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Policeman’s son saves two from drowning

Year 1900

Read by Marcus Budgen – Supporter, Royal Humane Society

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Joseph G Haynes

Early in the morning of 29 July 1900 Arthur Shore, a hairdresser, and William James Wakefield, a gardener, both residents of Richmond Surrey, were bathing in the River Thames near Ham House, and they both got into a deep hole which was covered with weeds. Realising they were in great danger they tried to get out, but the weeds were dense. Shaw was a poor swimmer and Wakefield went to his assistance but both men tired and were in imminent danger of drowning.

Joseph G. Haynes, a policeman’s son, was walking along the riverside path when he saw the men in difficulties, and without hesitation, or thought for his own welfare, dived into the water and through the weeds, but was unable to find either man and they drowned.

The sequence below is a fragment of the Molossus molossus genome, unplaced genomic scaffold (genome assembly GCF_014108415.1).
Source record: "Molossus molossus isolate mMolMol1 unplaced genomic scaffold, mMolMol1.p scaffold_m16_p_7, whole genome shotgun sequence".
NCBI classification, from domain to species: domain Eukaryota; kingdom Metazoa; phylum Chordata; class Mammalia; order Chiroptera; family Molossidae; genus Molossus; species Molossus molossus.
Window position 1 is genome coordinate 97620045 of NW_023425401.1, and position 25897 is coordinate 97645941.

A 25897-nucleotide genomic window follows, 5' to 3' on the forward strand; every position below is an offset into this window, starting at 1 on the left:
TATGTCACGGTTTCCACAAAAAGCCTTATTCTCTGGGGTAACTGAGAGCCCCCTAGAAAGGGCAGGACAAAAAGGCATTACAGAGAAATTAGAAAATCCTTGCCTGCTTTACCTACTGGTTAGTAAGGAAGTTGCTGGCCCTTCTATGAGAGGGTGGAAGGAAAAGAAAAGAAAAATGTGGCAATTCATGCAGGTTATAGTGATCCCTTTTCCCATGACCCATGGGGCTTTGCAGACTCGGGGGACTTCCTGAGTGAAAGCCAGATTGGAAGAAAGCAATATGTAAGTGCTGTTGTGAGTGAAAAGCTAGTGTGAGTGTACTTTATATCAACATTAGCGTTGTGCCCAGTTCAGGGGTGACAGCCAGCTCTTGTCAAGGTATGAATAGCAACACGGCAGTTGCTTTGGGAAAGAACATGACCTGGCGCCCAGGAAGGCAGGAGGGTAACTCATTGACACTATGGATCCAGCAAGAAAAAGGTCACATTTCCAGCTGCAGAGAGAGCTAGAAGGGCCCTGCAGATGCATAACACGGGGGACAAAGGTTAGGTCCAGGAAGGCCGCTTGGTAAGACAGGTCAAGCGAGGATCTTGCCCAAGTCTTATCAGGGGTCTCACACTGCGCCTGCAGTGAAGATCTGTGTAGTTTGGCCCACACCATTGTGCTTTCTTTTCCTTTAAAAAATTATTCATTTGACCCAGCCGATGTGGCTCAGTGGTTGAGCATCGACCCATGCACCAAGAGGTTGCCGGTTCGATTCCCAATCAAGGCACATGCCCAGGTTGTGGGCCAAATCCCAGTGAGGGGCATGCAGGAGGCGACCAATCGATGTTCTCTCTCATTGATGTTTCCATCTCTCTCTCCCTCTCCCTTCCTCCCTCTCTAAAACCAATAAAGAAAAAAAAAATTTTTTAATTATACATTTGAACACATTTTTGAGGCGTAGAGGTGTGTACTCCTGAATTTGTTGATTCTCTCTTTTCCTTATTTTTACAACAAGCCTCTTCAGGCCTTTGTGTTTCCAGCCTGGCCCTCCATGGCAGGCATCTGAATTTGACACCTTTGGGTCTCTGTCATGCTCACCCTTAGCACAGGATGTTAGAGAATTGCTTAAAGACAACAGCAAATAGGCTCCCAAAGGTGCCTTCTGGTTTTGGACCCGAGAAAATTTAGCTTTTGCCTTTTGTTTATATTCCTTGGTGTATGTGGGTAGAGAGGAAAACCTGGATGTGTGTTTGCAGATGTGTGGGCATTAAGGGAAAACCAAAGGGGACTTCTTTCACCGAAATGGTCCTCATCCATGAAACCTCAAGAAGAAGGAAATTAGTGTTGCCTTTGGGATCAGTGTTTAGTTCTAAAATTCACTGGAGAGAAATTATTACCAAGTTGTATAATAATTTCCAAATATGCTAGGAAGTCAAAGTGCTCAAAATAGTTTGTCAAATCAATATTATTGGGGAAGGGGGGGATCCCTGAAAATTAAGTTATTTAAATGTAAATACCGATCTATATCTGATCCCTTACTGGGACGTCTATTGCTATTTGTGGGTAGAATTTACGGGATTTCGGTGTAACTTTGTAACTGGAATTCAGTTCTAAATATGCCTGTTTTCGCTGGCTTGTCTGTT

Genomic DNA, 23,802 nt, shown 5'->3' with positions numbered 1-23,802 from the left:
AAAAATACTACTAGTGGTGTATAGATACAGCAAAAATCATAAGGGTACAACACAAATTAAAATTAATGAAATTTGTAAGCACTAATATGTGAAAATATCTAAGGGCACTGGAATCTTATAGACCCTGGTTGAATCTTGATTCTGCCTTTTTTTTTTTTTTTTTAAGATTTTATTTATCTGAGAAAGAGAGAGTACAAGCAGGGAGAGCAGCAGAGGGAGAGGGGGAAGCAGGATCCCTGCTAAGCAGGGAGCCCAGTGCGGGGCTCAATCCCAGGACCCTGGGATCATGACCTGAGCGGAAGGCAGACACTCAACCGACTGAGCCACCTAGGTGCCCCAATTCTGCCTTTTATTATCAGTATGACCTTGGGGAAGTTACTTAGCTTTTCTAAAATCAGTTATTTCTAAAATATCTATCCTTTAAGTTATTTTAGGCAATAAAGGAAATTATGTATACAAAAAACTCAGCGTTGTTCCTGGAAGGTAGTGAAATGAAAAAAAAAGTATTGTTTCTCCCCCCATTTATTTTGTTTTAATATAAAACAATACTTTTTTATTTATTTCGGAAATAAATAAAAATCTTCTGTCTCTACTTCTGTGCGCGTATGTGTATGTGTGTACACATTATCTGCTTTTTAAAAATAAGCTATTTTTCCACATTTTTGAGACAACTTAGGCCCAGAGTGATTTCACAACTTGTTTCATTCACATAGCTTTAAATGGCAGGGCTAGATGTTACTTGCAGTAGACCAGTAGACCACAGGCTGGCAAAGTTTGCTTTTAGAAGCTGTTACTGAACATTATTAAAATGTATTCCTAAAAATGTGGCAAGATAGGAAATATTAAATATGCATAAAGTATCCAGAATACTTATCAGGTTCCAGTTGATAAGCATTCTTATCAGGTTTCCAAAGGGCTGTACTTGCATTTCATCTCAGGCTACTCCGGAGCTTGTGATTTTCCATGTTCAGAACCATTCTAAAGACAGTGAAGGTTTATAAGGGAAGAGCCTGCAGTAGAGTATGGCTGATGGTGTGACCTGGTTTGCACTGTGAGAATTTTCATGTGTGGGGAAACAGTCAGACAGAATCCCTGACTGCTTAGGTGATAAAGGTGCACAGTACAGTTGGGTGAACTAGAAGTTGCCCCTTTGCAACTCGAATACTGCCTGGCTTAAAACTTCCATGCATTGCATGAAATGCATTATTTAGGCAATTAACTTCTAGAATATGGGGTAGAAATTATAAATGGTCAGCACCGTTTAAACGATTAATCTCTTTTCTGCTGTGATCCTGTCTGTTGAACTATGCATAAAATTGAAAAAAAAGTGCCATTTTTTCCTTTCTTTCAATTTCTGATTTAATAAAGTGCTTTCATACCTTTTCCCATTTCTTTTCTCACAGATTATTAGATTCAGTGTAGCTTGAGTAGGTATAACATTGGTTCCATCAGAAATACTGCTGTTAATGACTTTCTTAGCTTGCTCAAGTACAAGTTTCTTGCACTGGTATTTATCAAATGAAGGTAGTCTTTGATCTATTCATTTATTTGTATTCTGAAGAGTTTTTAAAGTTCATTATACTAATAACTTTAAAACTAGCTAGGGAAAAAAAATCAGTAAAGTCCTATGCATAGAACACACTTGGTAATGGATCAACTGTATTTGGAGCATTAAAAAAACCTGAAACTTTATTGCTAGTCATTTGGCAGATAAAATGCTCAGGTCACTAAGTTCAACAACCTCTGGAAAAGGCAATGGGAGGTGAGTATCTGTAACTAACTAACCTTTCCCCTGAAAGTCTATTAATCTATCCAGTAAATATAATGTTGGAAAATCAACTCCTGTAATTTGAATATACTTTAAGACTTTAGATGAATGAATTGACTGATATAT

Mr H. Harland witnessed Haynes’s heroic effort to save life and he duly forwarded the details to the Royal Humane Society. On 19 October 1900, the Committee duly considered the nomination and awarded Haynes the Society’ s Bronze Medal.

This was sent by post on 3 November 1900 to Mr Harland at his residence on Ham Common, with a request that he present the medal and its accompanying certificate to the worthy Joseph Haynes.

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